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25 amino acids against avian influenza

Only the quickest can keep up in this race. Although avian influenza inhibitors such as Tamiflu or Relenza have only been on the market for a few years, experts have already observed the first viral strains that are resistant to these compounds. The danger of a pandemic is actually quite real; the avian influenza pathogen could, at any time, evolve into a dangerous human pathogen. About a year ago, Prof. Dr. Martin Schwemmle and his team in the Department of Virology at the University Hospital of Freiburg, discovered a completely new starting point in the fight against these dangerous viruses. In the meantime, the scientists are working together with the Zurich-based company Pike Pharma to develop a compound that might be effective over longer periods of time.

The influenza A genotype H5N1 is predominantly found in birds and is very aggressive. However, over the last few years, H5N1 infections have also occurred in humans and have led to the death of more of 50% of people infected. One of the reasons why a pandemic has, thus far, been prevented, is the fact that the avian influenza virus does not easily spread from human to human. The respiratory epithelial cells of the lung are the primary targets of the avian influenza virus. The viruses become included into respiratory secretions and only spread by small-particle aerosols generated during sneezing, coughing and speaking, not during normal breathing. “At present, this shortcoming still protects us from a catastrophe that might be as damaging as the Spanish Flu which led to a global disaster in 1918,” said Prof. Dr. Martin Schwemmle from the Department of Virology at the Institute of Medical Microbiology and Hygiene at the Freiburg University Hospital. “However, this might change soon. Viruses are able to adapt rapidly to new hosts.”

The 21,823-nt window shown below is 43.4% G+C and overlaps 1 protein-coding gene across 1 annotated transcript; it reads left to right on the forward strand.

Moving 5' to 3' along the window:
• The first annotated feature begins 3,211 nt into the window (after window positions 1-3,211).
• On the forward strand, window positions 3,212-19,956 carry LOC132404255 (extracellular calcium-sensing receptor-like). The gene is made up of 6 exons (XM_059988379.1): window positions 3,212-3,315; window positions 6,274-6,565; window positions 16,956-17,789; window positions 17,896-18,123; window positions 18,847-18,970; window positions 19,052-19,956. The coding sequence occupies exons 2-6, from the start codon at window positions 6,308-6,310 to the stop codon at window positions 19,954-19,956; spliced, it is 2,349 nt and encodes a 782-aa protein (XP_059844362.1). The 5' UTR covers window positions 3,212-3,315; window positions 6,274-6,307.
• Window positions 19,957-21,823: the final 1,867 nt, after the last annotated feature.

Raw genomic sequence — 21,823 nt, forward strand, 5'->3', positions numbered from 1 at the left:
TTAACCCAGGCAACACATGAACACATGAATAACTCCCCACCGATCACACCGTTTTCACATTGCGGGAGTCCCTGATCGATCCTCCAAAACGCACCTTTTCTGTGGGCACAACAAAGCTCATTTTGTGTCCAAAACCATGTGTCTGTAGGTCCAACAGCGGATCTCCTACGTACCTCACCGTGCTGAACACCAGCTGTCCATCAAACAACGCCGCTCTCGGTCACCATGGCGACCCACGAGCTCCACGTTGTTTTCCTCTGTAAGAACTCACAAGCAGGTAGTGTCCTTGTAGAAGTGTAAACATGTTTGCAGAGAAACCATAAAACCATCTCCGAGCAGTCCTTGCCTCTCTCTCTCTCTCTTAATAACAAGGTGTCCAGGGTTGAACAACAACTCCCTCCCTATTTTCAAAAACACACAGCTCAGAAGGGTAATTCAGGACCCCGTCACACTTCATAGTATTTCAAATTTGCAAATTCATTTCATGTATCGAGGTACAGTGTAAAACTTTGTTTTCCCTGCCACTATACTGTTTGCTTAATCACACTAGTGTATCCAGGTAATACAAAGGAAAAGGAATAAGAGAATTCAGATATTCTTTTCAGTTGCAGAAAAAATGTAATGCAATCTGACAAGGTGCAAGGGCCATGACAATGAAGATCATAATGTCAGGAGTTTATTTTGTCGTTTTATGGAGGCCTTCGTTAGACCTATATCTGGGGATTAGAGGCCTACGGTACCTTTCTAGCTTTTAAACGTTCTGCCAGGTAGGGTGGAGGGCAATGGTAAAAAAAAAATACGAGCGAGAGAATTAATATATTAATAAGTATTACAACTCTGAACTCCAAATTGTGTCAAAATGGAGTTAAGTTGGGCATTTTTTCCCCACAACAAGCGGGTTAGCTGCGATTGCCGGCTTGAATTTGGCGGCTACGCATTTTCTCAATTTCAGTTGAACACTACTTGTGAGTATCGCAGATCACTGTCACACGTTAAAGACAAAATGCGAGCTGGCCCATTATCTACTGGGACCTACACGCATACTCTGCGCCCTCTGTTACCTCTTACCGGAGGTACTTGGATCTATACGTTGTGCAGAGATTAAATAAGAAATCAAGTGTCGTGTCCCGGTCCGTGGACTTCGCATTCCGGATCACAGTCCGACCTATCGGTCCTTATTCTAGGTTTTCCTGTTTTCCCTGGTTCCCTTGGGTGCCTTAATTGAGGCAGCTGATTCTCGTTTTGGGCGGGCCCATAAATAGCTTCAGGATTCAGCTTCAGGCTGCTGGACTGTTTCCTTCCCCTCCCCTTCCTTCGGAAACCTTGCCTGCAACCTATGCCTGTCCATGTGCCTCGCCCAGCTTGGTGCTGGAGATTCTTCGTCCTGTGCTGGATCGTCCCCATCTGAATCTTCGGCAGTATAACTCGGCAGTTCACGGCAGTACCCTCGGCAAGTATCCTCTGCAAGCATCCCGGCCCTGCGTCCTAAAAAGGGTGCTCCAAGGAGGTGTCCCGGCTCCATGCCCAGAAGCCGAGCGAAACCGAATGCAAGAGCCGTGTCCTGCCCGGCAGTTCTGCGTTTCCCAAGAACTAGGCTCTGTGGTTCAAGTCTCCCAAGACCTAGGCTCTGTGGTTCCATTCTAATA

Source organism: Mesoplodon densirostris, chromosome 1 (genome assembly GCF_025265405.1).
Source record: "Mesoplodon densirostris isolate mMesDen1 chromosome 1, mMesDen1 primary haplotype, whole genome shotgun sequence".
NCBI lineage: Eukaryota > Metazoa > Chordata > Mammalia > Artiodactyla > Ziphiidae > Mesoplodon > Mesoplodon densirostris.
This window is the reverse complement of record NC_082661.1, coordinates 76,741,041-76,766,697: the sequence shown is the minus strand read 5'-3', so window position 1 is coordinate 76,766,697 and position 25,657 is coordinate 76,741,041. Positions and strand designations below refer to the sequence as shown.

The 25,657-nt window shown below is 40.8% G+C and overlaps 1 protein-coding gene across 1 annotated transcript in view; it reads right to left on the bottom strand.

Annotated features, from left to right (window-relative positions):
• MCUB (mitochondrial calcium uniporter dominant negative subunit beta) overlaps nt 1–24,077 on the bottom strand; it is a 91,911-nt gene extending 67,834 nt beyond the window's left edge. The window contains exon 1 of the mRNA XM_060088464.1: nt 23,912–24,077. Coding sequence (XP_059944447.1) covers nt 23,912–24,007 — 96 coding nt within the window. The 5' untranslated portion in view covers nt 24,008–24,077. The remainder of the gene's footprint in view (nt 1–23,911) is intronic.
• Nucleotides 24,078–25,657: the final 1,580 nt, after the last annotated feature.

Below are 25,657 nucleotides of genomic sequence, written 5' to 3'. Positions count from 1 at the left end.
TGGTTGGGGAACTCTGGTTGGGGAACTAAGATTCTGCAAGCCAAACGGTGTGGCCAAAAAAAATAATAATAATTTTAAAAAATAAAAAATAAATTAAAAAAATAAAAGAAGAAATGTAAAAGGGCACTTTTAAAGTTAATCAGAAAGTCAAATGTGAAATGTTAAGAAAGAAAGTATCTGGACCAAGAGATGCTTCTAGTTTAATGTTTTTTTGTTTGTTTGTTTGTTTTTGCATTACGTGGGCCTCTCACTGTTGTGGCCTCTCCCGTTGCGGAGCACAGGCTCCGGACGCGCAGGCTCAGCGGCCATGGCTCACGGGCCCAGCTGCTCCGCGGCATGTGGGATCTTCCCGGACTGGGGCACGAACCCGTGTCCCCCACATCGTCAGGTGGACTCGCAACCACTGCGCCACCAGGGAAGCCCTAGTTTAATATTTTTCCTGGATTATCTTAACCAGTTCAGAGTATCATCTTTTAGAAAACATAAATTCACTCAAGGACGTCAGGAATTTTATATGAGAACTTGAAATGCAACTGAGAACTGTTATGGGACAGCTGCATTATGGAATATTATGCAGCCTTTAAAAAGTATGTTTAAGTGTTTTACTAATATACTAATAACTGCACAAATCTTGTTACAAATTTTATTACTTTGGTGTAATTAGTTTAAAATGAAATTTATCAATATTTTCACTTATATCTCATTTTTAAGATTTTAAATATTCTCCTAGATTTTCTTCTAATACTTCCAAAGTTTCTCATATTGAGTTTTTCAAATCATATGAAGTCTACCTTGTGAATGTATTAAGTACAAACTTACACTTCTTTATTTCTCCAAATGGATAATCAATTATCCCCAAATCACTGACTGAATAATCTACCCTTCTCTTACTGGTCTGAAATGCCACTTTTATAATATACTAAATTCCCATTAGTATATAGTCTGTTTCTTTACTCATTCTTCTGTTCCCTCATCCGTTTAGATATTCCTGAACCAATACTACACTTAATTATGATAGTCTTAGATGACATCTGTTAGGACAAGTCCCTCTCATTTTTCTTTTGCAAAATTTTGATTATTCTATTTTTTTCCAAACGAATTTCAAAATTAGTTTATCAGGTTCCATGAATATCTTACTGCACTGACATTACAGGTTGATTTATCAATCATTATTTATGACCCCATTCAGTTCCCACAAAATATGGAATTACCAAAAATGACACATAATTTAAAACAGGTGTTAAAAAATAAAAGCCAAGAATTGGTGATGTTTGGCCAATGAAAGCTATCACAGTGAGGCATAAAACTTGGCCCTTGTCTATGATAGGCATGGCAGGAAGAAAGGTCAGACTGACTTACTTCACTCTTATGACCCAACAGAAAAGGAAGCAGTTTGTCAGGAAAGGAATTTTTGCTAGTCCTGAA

Weak points are disappearing